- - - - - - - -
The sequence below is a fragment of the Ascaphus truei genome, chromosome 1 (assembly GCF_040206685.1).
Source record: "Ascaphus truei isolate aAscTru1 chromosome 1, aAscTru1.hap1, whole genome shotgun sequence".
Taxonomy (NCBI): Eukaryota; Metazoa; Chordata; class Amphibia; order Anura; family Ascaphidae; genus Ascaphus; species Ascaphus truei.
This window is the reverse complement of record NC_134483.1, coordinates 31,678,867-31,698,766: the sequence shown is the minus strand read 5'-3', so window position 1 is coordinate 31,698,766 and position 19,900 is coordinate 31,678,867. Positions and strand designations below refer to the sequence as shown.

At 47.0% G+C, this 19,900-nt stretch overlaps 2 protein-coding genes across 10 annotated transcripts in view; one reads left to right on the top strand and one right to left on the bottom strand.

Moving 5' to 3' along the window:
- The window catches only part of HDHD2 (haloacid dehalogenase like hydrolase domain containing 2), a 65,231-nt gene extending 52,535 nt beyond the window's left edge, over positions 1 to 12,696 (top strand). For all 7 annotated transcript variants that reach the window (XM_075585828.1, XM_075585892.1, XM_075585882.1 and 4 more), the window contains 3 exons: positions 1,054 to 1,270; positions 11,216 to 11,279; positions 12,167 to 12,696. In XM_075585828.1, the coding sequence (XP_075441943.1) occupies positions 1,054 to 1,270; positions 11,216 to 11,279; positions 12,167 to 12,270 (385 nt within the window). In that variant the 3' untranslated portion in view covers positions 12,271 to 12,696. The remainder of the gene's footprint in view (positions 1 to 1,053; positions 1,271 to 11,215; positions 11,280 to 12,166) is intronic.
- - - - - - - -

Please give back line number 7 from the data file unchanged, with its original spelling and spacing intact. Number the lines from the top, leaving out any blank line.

- The window catches only part of HDHD2 (haloacid dehalogenase like hydrolase domain containing 2), a 65,231-nt gene extending 52,535 nt beyond the window's left edge, over positions 1 to 12,696 (top strand). For all 7 annotated transcript variants that reach the window (XM_075585828.1, XM_075585892.1, XM_075585882.1 and 4 more), the window contains 3 exons: positions 1,054 to 1,270; positions 11,216 to 11,279; positions 12,167 to 12,696. In XM_075585828.1, the coding sequence (XP_075441943.1) occupies positions 1,054 to 1,270; positions 11,216 to 11,279; positions 12,167 to 12,270 (385 nt within the window). In that variant the 3' untranslated portion in view covers positions 12,271 to 12,696. The remainder of the gene's footprint in view (positions 1 to 1,053; positions 1,271 to 11,215; positions 11,280 to 12,166) is intronic.